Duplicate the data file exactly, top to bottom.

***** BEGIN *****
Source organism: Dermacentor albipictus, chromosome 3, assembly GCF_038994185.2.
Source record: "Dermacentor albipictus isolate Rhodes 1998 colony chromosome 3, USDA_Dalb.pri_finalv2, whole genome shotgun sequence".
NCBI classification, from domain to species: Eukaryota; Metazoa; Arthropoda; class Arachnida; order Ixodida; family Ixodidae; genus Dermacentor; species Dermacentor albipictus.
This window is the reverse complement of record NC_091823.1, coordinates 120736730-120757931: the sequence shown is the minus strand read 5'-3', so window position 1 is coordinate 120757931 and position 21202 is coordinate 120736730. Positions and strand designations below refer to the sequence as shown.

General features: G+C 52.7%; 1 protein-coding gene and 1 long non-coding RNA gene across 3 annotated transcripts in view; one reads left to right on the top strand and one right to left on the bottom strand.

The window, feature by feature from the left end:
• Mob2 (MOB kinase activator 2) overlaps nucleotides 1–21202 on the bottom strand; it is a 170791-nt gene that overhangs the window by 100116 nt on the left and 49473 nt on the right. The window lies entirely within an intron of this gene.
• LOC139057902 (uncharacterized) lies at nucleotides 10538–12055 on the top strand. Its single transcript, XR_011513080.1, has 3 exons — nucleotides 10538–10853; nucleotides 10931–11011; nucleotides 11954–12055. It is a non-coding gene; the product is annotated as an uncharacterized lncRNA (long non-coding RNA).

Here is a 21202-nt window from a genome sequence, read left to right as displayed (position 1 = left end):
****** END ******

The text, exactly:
Source organism: Dermacentor albipictus, chromosome 3, assembly GCF_038994185.2.
Source record: "Dermacentor albipictus isolate Rhodes 1998 colony chromosome 3, USDA_Dalb.pri_finalv2, whole genome shotgun sequence".
NCBI classification, from domain to species: Eukaryota; Metazoa; Arthropoda; class Arachnida; order Ixodida; family Ixodidae; genus Dermacentor; species Dermacentor albipictus.
This window is the reverse complement of record NC_091823.1, coordinates 120736730-120757931: the sequence shown is the minus strand read 5'-3', so window position 1 is coordinate 120757931 and position 21202 is coordinate 120736730. Positions and strand designations below refer to the sequence as shown.

General features: G+C 52.7%; 1 protein-coding gene and 1 long non-coding RNA gene across 3 annotated transcripts in view; one reads left to right on the top strand and one right to left on the bottom strand.

The window, feature by feature from the left end:
• Mob2 (MOB kinase activator 2) overlaps nucleotides 1–21202 on the bottom strand; it is a 170791-nt gene that overhangs the window by 100116 nt on the left and 49473 nt on the right. The window lies entirely within an intron of this gene.
• LOC139057902 (uncharacterized) lies at nucleotides 10538–12055 on the top strand. Its single transcript, XR_011513080.1, has 3 exons — nucleotides 10538–10853; nucleotides 10931–11011; nucleotides 11954–12055. It is a non-coding gene; the product is annotated as an uncharacterized lncRNA (long non-coding RNA).

Here is a 21202-nt window from a genome sequence, read left to right as displayed (position 1 = left end):